Posts Tagged ‘VS Ramachandran’

About two months back I came across a series of Reith lectures given by professor Vilayanur Ramachandran, Dr Ramachandran holds a MD from Stanley Medical College and a PhD from Trinity College, Cambridge University and is presently the director of the center for Brain and cognition at the University of California at San Diego and an adjunct professor of biology at the Salk Institute. Dr Ramachandran is known for his work on behavioral neurology, which promises to greatly enhance our understanding of the human brain, which could be the key in my opinion in making “truly intelligent” machines.


[Dr VS Ramachandran: Image Source- TED]

I heard these lectures two three times and really enjoyed them and was intrigued by the cases he presents. Though these are old lectures (they were given in 2003), they are new to me and I think they are worth sharing anyway.

For those who are not aware, the Reith lectures were started by the British Broadcasting Corporation radio in 1948. Each year a person of high distinction gives these lectures. The first were given by mathematician Bertrand Russell. They were named so in the honor of the first director general of the BBC- Lord Reith. Like most other BBC presentations on science, politics and philosophy they are fantastic. Dr Ramachandran became the first from the medical profession to speak at Reith.

The 2003 series named The Emerging Mind has five lectures, each being roughly about 28-30 minutes. Each are a trademark of Dr Ramachandran with funny anecdote, witty arguments, very intersting clinical cases, the best pronunciation of “billions” since Carl Sagan, and let me not mention the way he rolls the RRRRRRRs while talking. Below I don’t intend to write what the lectures are about, I think they should be allowed to talk for themselves.

Lecture 1: Phantoms in the Brain

lecture1Listen to Lecture 1 | View Lecture Text

Lecture 2: Synapses and the Self


Listen to Lecture 2 | View Lecture Text

Lecture 3: The Artful Brain


Listen to Lecture 3 | View Lecture Text

Lecture 4: Purple Numbers and Sharp Cheese


Listen to Lecture 4 | View Lecture Text

Lecture 5: Neuroscience the new Philosophy


Listen to Lecture 5 | View Lecture Text

[Images above courtesy of the BBC]

Note: Real Player required to play the above.

As a bonus to the above I would also advice to those who have not seen this to have a look at the following TED talk.

In a wide-ranging talk, Vilayanur Ramachandran explores how brain damage can reveal the connection between the internal structures of the brain and the corresponding functions of the mind. He talks about phantom limb pain, synesthesia (when people hear color or smell sounds), and the Capgras delusion, when brain-damaged people believe their closest friends and family have been replaced with imposters.

Again he talks about curious disorders. One that he talks about in the above video, the Capgras Delusion is only one among the many he talks about in the Reith lectures. Other things that he talks about here is the origin of language and synesthesia.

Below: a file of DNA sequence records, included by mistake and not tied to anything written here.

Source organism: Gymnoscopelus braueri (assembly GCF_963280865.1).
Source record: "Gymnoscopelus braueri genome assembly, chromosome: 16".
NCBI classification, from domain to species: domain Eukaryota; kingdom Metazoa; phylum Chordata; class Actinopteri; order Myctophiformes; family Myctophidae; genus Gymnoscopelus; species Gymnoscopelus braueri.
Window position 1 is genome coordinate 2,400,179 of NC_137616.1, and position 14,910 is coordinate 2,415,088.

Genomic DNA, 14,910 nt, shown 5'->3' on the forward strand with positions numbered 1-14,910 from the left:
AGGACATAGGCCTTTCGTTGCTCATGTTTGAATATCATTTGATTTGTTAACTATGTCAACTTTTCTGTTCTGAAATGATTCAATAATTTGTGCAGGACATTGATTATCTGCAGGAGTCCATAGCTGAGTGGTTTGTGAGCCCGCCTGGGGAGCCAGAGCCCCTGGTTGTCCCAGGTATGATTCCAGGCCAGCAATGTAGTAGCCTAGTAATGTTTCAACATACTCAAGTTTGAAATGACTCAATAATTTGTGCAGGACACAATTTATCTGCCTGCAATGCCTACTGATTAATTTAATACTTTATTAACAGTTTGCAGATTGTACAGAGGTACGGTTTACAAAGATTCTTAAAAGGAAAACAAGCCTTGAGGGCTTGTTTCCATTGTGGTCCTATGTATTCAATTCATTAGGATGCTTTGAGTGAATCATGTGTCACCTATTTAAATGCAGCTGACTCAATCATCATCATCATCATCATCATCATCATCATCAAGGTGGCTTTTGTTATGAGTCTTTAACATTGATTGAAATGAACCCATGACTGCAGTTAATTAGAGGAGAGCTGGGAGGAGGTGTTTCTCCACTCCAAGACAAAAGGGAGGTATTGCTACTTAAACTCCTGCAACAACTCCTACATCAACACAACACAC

Now look at the picture below and answer the following question: Which of the two figures is Kiki and which one is Bouba?

500px-booba-kikisvgIf you thought that the one with the jagged shape was Kiki and the one with the rounded one was Bouba then you belong to the majority. The exceptions need not worry.

These experiments were first conducted by the German gestalt psychologist Wolfgang Kohler and were repeated with the names “Kiki” and “Bouba” given to these shapes by VS Ramachandran and Edward Hubbard. In their experiments, they found a very strong inclination in their subjects to name the jagged shape Kiki and the rounded one Bouba. This happened with about 95-98 percent of the subjects. The experiments were repeated in Tamil speakers and then in babies of about 3 years of age. (who could not write) The results were similar. The only exceptions being in people having autistic disorders where the percentage reduced to only 60.

Dr Ramachandran and Dr Hubbard went on to suggest that this could have implications in our understanding of how language evolved as it suggests that naming of objects is not a random process as held by a number of views but depends on the appearance of the object under consideration. The strong “K” in Kiki had a direct correlation with the jagged shape of that object, thus suggesting a non-arbitrary mapping of objects with the sounds associated with them.

In the above talk and also the lectures, he talks about Synesthesia, a condition wherein the subject associates a color on seeing black and white numbers and letters with each.

His method of studying rare disorders to understand what in the brain does what is very interesting and is giving insights much needed to understand the organ that drives innovation and well, almost everything.

I highly recommend all the above lectures and the video above.

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